President Bush's announcement Tuesday that he would bring home 8,000 troops from Iraq early next year did not win over Barack Obama. The Democratic presidential nominee said the move just "kicks the can down the road" to the next president.
Obama was in Dayton, Ohio, pushing his education reform plan Wednesday when the president announced the troop redeployment. Obama said the plan continues to give Iraq's leaders a "blank check" instead of pressing them to take responsibility.
"What has been clear throughout this process is that until we have a political reconciliation and stabilization, that we are going to continue to have problems in Iraq," he said. "And the fact that this deployment — redeployment — is small and isn't taking place for five months, the bulk of it, I think indicates the degree to which the central problem still has not been solved."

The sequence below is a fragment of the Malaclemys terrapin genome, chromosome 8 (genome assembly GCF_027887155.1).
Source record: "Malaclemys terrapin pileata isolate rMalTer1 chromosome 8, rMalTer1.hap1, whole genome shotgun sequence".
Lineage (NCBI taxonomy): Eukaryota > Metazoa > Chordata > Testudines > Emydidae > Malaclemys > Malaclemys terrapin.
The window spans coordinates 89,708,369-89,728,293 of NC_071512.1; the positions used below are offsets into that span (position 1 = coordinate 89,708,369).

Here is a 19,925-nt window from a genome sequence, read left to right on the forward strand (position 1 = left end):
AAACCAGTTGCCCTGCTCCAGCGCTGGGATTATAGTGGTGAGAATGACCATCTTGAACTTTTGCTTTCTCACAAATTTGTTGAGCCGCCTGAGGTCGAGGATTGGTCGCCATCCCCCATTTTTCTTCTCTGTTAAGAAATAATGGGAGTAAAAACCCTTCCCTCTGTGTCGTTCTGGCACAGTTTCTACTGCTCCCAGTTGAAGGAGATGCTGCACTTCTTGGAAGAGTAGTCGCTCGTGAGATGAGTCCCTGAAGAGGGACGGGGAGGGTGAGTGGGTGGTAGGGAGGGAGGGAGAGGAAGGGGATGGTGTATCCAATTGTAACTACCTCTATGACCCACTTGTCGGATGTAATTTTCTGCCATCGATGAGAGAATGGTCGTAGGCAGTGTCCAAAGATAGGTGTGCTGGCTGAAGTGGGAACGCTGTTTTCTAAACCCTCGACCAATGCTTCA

Obama spent the rest of his day in rural southwest Virginia, courting mostly white working-class voters in a congressional district that has an interesting presidential voting record — voting twice for Bill Clinton and then twice for George W. Bush. Trying to bring these voters back into the Democratic fold, Obama left the stage and hit the streets of historic Abingdon to shake hands and hobnob in an old-fashioned soda shop.
Later, in a steamy high school gymnasium in Lebanon, Va., Obama reaffirmed his belief in the Second Amendment right to own guns.